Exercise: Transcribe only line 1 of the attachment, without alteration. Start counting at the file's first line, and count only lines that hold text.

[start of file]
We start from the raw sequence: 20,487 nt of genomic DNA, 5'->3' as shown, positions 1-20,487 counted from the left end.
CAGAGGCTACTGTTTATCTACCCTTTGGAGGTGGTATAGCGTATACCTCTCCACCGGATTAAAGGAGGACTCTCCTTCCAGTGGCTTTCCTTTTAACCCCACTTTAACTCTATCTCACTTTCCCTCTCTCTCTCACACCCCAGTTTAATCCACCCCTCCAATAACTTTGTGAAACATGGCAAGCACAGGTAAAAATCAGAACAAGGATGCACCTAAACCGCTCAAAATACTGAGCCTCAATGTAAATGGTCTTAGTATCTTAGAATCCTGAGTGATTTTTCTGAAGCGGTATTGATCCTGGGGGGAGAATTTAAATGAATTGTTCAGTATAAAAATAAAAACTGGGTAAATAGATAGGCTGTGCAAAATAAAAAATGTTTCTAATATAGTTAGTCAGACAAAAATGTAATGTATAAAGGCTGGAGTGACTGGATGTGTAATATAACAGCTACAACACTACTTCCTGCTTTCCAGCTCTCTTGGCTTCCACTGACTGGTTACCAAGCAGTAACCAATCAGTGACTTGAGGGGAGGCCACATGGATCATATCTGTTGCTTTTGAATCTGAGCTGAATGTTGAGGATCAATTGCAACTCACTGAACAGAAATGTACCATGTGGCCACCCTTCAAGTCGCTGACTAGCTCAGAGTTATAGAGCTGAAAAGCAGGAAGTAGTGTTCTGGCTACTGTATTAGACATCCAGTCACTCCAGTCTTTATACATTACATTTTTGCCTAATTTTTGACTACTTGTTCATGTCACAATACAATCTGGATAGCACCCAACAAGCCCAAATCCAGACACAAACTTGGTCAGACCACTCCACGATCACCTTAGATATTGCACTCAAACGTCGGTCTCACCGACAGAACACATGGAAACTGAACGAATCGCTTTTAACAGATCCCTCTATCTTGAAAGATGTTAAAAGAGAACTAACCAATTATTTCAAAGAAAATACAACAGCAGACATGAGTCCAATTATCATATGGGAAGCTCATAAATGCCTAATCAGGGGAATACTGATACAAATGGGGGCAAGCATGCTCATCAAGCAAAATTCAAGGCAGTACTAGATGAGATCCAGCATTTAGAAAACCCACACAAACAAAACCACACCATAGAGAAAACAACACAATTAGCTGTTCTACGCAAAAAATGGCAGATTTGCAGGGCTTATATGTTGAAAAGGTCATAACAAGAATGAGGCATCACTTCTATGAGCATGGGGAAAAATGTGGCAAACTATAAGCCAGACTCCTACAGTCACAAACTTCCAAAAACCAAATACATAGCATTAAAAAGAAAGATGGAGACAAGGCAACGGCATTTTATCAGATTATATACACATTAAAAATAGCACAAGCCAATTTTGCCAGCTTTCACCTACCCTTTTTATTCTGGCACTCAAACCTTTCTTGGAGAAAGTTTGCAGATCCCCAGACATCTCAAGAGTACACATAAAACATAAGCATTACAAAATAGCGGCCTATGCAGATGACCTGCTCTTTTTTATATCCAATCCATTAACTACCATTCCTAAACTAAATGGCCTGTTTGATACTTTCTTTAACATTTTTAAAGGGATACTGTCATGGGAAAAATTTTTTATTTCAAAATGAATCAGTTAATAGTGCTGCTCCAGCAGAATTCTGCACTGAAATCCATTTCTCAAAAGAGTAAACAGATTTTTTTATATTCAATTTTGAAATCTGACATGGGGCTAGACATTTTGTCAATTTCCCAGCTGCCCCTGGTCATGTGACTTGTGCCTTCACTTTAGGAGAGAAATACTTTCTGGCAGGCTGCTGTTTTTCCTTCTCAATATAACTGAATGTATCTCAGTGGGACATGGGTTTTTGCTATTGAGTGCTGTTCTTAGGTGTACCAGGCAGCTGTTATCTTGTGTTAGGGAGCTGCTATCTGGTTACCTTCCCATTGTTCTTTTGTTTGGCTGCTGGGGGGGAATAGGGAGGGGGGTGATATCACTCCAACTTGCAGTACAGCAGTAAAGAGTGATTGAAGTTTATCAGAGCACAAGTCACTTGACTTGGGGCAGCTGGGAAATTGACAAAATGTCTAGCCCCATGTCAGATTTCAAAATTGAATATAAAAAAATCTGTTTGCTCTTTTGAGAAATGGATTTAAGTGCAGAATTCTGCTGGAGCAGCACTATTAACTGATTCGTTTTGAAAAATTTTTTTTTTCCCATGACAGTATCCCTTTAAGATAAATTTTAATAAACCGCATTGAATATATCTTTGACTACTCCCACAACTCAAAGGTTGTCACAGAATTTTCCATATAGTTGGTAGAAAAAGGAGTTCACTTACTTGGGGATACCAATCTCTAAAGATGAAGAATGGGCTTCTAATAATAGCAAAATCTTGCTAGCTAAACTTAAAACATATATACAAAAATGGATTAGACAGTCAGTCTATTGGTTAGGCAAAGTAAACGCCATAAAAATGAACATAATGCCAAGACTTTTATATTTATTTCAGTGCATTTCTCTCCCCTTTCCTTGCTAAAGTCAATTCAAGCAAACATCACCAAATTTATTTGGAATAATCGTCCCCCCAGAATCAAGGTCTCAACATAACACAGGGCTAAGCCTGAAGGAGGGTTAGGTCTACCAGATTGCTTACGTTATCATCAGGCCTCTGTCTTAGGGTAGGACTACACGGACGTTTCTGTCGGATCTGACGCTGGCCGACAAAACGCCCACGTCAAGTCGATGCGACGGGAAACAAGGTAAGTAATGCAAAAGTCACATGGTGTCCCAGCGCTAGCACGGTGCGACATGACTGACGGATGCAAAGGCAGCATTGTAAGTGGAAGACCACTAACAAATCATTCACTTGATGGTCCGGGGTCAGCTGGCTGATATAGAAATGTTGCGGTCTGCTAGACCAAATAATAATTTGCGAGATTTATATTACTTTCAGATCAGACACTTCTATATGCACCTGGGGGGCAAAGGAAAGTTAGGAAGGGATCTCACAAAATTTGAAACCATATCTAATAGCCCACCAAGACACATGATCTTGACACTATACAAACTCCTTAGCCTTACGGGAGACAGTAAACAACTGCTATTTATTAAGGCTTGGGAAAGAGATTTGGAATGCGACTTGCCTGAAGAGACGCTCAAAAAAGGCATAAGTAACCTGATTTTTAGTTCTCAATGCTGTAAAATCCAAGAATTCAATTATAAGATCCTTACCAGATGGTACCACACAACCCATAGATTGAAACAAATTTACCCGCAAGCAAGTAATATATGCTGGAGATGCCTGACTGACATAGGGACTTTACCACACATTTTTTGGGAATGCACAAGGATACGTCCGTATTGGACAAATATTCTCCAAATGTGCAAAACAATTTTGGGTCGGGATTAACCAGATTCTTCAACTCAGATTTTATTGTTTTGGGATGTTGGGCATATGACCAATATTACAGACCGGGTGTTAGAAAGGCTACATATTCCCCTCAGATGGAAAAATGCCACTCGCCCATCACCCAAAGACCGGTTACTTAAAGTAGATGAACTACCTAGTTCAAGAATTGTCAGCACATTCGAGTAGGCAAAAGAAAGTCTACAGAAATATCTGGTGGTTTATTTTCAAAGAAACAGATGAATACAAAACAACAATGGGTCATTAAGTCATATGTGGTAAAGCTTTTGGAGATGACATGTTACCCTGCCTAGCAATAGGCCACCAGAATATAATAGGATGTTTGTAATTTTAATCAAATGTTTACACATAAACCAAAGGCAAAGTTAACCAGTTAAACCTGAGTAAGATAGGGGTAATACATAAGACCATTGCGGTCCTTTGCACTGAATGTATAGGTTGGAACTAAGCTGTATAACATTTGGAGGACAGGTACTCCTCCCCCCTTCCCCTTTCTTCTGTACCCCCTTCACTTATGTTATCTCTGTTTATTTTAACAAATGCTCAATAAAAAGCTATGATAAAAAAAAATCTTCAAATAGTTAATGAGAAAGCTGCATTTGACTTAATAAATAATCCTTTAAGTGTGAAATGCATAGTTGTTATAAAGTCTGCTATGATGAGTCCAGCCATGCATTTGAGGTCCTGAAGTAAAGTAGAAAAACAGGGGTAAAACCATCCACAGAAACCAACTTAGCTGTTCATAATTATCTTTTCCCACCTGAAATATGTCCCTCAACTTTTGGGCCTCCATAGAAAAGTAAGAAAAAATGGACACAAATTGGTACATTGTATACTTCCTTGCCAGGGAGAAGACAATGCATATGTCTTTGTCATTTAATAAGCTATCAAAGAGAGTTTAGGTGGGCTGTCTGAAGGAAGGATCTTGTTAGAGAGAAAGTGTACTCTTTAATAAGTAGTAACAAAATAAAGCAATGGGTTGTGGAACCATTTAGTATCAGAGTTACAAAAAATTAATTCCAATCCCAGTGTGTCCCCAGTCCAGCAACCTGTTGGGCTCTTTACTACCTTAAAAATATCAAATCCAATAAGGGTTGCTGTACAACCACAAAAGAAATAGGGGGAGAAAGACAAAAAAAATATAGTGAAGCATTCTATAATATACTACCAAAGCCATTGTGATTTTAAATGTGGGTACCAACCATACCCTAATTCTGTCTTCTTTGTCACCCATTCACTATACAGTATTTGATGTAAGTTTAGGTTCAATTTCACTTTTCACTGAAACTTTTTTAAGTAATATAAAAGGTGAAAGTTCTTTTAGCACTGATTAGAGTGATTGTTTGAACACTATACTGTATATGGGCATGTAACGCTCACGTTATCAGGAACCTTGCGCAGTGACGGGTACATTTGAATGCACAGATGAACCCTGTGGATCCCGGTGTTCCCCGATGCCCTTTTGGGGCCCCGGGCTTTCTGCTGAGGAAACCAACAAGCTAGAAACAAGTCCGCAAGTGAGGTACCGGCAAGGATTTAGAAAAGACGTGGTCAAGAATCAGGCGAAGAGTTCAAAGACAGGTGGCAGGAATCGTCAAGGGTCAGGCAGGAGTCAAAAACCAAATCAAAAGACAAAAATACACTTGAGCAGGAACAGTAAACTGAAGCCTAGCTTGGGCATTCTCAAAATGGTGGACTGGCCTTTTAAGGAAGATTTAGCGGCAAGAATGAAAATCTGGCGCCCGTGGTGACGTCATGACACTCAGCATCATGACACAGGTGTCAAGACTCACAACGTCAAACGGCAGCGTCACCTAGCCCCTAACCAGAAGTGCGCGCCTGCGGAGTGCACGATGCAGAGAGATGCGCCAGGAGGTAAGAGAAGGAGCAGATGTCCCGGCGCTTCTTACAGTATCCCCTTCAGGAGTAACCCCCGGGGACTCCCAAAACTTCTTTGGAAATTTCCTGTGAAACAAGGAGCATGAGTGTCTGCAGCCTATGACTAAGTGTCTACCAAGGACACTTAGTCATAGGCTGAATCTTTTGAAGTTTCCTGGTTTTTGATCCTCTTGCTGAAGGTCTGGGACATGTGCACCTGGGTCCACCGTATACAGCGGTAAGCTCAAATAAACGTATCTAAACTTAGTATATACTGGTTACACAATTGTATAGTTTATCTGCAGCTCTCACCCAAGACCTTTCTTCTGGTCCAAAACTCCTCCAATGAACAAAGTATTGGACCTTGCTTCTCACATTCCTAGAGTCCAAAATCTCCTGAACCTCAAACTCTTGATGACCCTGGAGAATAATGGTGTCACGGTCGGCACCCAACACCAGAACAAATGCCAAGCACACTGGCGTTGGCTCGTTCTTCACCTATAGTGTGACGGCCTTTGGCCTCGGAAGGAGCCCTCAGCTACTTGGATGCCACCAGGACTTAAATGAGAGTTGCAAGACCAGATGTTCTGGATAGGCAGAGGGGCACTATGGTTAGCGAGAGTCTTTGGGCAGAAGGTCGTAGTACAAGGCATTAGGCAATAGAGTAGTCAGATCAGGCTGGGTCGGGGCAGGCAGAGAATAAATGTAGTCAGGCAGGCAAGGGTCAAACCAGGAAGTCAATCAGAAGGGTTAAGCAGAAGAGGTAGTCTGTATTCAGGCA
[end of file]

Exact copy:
We start from the raw sequence: 20,487 nt of genomic DNA, 5'->3' as shown, positions 1-20,487 counted from the left end.